-You're going to be here?
-Yeah, I'm not moving from here.
The man's got 10 minutes to prove he's telling the truth.
It's been 15 minutes, we'll give him benefit of the doubt,
and maybe give him another 5, 10 minutes to return.
If he does return with the badge holder, all well and good.
If not, he will be given a parking ticket,
and he will be asked to attend an interview at some point in the near future.
-She's gone home.
-She's gone home, has she?
-I phoned home and she's had to catch the bus.
Finally, he's back, but on his own, and that means another revoked badge.
You're taking the badge cos you think I've been abusing it?
-Yes. I'm intrigued. Where's the car seat...?
For the child? If you were coming to pick up your child, where's the car seat?
-My wife's got the car seat.
-Your wife's got the car seat?
-Because it's easier for her to carry in a car seat than in a pram.
-I have cautioned you.
-I'm going to speak to my solicitor.
-That's fine, not a problem.
-Do I need to be here?
-Yes, you do need to be here, Mr
But nothing with this man is straightforward.
-Are you living at
-I could be.
-But might not be.
-Is that a threat Mr
-You took it as a threat!
I haven't said anything. I said I'm sure I'll be seeing you somewhere. You take it however you want.
I'm sure our paths will cross.
But with the Blue Badge now definitely seized this driver's heard enough.
At the end of a busy day, the Harrow counter-fraud team have seized 16 badges,
all found being used fraudulently.
Good news for badge holders like Helen Dolphin.
I completely support the work of the Blue Badge investigation teams.
Something has to be done to stop this abuse because it's stopping a lot of disabled people from getting about
and doing everything that they need to do.
British consumers are being sold cheap sparkling wine and even fruit juice,
badged up as expensive famous-brand champagne.
But Trading Standards in Wandsworth, SW London,
have saved local residents hundreds of pounds by seizing all these fakes.
Here in Wandsworth we've seized
bottles of counterfeit Bollinger
that we found in various off-licences in the borough.
We've submitted them to the agents acting for Bollinger,
and they've identified them as cheap sparkling wine.
These were being sold at or very close to the correct price you'd expect to pay.
I think the smaller bottles were £35, and the bigger bottles, the big 1.5 litre bottles were £80.
There's no question that these were being passed off as the real thing.
If you bought a few bottles of this stuff, you'd be seriously out of pocket.
But there are a few pointers on what to watch out for.
This is a genuine one.
As you can see, the price it was sold for, 34.99,
which is about the same price as the counterfeit ones we've seized.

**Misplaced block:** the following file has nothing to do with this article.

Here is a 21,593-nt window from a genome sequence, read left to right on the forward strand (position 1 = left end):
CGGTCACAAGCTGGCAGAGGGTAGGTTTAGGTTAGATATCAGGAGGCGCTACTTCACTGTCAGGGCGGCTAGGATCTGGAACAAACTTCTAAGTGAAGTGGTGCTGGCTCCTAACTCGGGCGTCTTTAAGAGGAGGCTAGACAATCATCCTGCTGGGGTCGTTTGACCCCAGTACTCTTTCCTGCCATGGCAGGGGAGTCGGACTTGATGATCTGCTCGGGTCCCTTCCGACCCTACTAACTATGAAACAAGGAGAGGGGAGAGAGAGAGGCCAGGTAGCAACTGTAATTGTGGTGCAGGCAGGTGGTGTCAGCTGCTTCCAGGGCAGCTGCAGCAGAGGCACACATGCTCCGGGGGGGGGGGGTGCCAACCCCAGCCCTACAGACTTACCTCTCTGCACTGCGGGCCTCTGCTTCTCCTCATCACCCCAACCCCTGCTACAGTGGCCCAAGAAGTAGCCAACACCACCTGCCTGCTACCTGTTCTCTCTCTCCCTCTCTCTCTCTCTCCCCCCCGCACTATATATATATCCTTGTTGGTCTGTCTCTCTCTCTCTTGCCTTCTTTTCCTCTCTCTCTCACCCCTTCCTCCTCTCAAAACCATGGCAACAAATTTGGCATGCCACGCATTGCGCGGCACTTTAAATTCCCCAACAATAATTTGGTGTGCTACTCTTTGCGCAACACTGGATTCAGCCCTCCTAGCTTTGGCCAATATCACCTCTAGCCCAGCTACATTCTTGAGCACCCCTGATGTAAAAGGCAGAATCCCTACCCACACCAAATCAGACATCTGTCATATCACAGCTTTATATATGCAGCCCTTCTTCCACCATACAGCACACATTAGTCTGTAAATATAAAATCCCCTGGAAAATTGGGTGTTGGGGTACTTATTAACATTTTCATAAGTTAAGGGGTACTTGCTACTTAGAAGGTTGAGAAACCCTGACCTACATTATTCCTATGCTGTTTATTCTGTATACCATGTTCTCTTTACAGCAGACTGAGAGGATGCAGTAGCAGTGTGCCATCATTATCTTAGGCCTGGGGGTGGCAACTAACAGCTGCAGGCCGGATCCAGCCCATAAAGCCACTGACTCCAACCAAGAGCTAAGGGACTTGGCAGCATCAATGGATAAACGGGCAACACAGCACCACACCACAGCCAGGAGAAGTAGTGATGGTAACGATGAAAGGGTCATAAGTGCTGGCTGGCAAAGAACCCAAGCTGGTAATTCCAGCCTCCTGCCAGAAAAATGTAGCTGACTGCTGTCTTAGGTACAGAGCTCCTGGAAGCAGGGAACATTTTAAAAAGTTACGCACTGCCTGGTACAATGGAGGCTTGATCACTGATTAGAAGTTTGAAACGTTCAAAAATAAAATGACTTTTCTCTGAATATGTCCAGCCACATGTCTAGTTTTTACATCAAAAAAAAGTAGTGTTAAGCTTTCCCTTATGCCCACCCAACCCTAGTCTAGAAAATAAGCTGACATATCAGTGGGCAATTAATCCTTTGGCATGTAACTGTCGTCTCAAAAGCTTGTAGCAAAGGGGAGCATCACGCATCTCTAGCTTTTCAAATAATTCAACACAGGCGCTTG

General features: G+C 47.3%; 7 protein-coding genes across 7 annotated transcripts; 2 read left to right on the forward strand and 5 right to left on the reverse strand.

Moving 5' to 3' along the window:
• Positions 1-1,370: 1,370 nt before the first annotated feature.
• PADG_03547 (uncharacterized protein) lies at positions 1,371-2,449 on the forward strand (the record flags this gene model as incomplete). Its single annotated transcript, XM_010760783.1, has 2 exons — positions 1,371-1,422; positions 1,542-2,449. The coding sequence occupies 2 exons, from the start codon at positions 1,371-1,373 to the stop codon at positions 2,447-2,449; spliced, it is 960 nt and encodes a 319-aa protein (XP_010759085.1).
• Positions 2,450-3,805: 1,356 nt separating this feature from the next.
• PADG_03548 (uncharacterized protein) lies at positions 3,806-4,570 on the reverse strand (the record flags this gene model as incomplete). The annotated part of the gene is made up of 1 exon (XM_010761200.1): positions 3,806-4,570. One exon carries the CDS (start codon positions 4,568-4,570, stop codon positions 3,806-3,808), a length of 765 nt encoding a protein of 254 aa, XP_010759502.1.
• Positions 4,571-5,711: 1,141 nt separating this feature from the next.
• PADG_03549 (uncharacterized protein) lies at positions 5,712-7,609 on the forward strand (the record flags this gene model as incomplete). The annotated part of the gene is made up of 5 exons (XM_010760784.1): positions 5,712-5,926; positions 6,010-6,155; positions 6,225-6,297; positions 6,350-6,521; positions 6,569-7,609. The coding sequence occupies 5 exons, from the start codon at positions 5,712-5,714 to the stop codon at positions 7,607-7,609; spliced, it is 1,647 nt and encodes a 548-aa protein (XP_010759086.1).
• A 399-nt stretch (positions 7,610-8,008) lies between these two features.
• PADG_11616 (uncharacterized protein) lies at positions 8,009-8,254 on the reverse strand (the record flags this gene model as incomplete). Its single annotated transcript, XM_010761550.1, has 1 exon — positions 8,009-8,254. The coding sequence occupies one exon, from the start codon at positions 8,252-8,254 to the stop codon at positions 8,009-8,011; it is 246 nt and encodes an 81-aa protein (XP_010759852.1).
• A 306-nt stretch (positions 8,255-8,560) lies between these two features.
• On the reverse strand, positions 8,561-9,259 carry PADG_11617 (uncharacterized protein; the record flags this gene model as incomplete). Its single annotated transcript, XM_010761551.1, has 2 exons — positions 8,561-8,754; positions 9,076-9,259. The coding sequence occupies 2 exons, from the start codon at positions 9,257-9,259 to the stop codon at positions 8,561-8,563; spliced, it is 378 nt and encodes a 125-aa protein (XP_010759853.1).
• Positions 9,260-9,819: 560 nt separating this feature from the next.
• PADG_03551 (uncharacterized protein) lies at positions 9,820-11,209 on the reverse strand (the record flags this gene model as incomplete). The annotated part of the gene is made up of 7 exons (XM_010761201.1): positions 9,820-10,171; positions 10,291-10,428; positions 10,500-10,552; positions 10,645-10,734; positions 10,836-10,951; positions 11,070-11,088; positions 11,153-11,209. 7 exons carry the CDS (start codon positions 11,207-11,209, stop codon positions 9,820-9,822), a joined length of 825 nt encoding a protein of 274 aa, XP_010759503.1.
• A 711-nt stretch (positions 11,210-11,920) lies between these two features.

If you compare the genuine one here to the counterfeit one...
if you look very closely, you can actually see the difference.
The labels at the top here...
the Bollinger is embossed, slightly embossed on the genuine one,
as is the red label, Bollinger's embossed on there, where it's all flat.
I suspect the average purchaser wouldn't notice.
But the fakers haven't even stopped at making famous name brands.
Even the bargain end of the market is getting hit by counterfeiters who want your cash.
Have you ever tried Donmonay or Raymond Vadim Champagne?
Well, I hope not!
Because these cheeky little numbers have been fooling customers in shops and even restaurants across the UK.
But Linda Plested of Mid Surrey Trading Standards has been seizing them by the trolley load.
The names just sound like a champagne name,
Donmonay and Raymond Vadim.
I mean, they both sound very genuine, really, don't they? They're completely fake.
These particular brands don't actually exist, they're not champagne that's listed in France at all.
This was being sold for £20,
but we do know that the chap that bought it, the owner of the shop,
actually bought them for £10 each,
and he bought them from a white-van man.
And for that sort of money, what do you get to wet your whistle with?
There we go.
No, not at all.
I would suggest it is some sort of cheap wine. It's got a lot of sulphur dioxide in it.
Catches you at the back of your throat...
Definitely not, no.
David, you're from Trading Standards.
Fake champagne, is nothing safe any more?
Well, I think where there's a market for it,
and where the products can sell at a reasonable price,
counterfeiters will have a go at it.
Because if there are people willing to buy it, then they'll make it.
You've hit the nail on the head there. It's the market, it's the money.
Absolutely. And what counterfeiters will do is move around from product to product.
It could be champagne this year, could be wine, could be vodka the following year.
They're aiming this sort of product at people who aren't connoisseurs, aren't they?
Well, I think it's aimed at the person who occasionally buys champagne,
and perhaps will go to somewhere and think, "I just need the champagne, that looks OK, I'll buy that."
Give me the common denominators, the things you should look out for.
You know, where are you buying it from? If you're buying it from a smaller corner shop,
then if the name doesn't look familiar or the label looks a bit dodgy, then I'd say don't buy it,
and call your Trading Standards office.
Thousands of people across Britain have found love online.
Teaching Assistant Ilana Brown thought she had too,
with a handsome American soldier who was serving in Iraq.